# GW with fully analytic formula (general)

Here follows the most standard \(GW\) calculation with MOLGW for the ionization potential (IP) of water. \(G_0W_0\) based on BHLYP (50 %) of exact-exchange is known to be very good for IPs.

```
&molgw
comment='H2O GW analytic formula' ! an optional plain text here
scf='BHLYP'
basis='cc-pVTZ'
auxil_basis='cc-pVTZ-RI'
postscf='G0W0'
selfenergy_state_range=0 ! will calculate just the HOMO
frozencore='yes' ! accurate approximation: O1s will not be included
! in the RPA/GW calculation
natom=3
/
O 0.000000 0.000000 0.119262
H 0.000000 0.763239 -0.477047
H 0.000000 -0.763239 -0.477047
```

After the SCF cycles with the BHLYP hybrid functinal, one can find the response calculation within the RPA equation:

```
Prepare a polarizability spectral function with
Occupied states: 4
Virtual states: 53
Transition space: 212
```

MOLGW will then diagonalize a \(212 \times 212\) matrix. This is must often the computational bottleneck in a calculation. Memory scales as \(N^4\) and computer time as \(N^6\).

Then comes the \(GW\) quasiparticle energies and weights:

```
state spin QP energy (eV) QP spectral weight
5 1 -12.354761 0.915241
```

State 5 is the HOMO. The \(GW\) ionization potential is the negative HOMO, here 12.35 eV.

Experimental value is 12.62 eV

The discrepancy is large. Why?

## GW slow convergence

A complete basis convergnce study for GW@BHLYP would give

with a CBS HOMO evaluated to -12.72 eV.

MOLGW automatically proposes a CBS extrapolated value based a *trained* linear regression:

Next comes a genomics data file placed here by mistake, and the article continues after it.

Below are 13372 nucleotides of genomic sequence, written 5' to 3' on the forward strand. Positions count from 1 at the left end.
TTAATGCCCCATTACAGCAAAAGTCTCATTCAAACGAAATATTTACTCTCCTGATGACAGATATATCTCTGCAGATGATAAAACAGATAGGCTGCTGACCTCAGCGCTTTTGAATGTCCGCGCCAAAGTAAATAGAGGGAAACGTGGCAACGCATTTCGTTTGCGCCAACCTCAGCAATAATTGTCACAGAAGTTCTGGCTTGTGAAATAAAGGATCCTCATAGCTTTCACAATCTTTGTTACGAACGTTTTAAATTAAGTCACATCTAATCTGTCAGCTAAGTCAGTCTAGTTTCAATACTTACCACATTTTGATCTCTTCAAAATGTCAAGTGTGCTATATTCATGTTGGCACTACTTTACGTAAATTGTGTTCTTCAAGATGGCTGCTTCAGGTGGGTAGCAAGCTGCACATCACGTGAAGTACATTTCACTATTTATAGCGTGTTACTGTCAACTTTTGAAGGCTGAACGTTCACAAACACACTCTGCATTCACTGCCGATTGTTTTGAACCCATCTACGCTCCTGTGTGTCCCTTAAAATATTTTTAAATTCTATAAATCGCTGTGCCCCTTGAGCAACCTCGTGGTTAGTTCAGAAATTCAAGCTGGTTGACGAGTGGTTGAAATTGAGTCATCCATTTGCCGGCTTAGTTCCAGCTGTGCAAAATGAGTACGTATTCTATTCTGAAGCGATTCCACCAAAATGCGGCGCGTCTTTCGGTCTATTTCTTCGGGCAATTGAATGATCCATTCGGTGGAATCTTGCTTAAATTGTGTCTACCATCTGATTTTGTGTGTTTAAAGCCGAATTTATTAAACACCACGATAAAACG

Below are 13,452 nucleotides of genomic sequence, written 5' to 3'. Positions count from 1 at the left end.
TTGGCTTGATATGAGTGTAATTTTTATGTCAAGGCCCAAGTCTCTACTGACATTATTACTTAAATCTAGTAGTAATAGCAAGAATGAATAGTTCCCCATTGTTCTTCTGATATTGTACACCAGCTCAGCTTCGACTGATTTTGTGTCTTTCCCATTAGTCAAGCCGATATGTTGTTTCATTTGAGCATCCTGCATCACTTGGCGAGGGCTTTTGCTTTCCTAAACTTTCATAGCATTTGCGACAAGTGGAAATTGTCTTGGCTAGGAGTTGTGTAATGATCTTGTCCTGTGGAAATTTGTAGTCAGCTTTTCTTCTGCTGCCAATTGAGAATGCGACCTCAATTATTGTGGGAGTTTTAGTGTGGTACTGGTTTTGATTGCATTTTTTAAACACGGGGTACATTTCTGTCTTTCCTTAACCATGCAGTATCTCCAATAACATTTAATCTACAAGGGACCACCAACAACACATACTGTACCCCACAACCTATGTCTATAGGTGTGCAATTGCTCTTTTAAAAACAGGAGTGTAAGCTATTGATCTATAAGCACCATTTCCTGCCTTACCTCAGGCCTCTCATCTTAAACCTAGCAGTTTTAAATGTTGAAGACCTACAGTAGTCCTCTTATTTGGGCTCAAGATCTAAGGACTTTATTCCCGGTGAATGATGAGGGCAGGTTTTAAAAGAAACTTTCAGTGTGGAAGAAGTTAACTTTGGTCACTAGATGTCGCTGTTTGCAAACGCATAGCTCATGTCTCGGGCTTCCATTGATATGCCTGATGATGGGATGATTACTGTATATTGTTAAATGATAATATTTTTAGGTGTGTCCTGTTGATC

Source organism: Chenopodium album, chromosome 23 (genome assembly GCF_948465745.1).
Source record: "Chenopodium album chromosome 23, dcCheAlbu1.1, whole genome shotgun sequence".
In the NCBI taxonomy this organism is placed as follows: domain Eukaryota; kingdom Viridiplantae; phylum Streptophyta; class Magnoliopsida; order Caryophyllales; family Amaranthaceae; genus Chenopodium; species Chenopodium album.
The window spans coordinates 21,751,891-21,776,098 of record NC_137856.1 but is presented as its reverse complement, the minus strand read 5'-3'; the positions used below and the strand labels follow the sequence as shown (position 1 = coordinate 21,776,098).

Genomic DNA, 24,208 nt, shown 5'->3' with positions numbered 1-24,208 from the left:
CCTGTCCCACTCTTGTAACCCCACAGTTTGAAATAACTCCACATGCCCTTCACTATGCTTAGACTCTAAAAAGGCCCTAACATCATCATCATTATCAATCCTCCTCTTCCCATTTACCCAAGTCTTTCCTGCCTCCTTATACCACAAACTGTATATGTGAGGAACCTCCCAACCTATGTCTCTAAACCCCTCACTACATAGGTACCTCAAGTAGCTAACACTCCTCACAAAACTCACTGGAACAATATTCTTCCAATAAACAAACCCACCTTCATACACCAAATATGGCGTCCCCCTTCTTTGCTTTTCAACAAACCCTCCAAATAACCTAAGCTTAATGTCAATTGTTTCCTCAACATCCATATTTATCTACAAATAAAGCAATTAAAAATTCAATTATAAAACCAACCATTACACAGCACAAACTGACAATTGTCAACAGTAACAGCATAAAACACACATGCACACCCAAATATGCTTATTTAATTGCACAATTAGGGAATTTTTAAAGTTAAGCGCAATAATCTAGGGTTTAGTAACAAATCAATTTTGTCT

```
Extrapolation to CBS (eV)
<i|-\nabla^2/2|i> Delta E_i E_i(cc-pVTZ) E_i(CBS)
state 5 spin 1 : 62.271159 -0.404451 -12.354761 -12.759212
```

Now the experimental and \(GW\) IP agree within 0.14 eV. This is the typical accuracy of \(GW\) calculations.

# GW with imaginary frequencies (HOMO LUMO gap)

If we are just interested in the HOMO LUMO region, there exists an alternative to the fully diagonalization of the RPA equation (\(N^6\) scaling).

The \(GW\) self-energy can be evaluated by numerical quadruture for imaginary frequencies and then analytically continued to real frequencies with a PadÃ© approximant.

This is much faster (\(N^4\) scaling), however it is robust only in the HOMO-LUMO gap region and it requires more convergence parameters.

Here is a typical input file:

```
&molgw
comment='H2O GW with numerical integration'
scf='BHLYP'
basis='cc-pVTZ'
auxil_basis='cc-pVTZ-RI'
postscf='G0W0_PADE'
selfenergy_state_range=0
frozencore='yes'
nomega_chi_imag=16 ! frequency grid for the response function
nomega_sigma_calc=12 ! frequency grid for sigma along the imaginary axis
! (fit of the analytic continuation)
step_sigma_calc=0.1
nomega_sigma=101 ! frequency grid for sigma along the real axis
natom=3
/
O 0.000000 0.000000 0.119262
H 0.000000 0.763239 -0.477047
H 0.000000 -0.763239 -0.477047
```

The output reports a HOMO value of -12.354 eV, which agrees within 1 meV with the previous analytic value.

```
state spin QP energy (eV) QP spectral weight
5 1 -12.354356 0.915308
```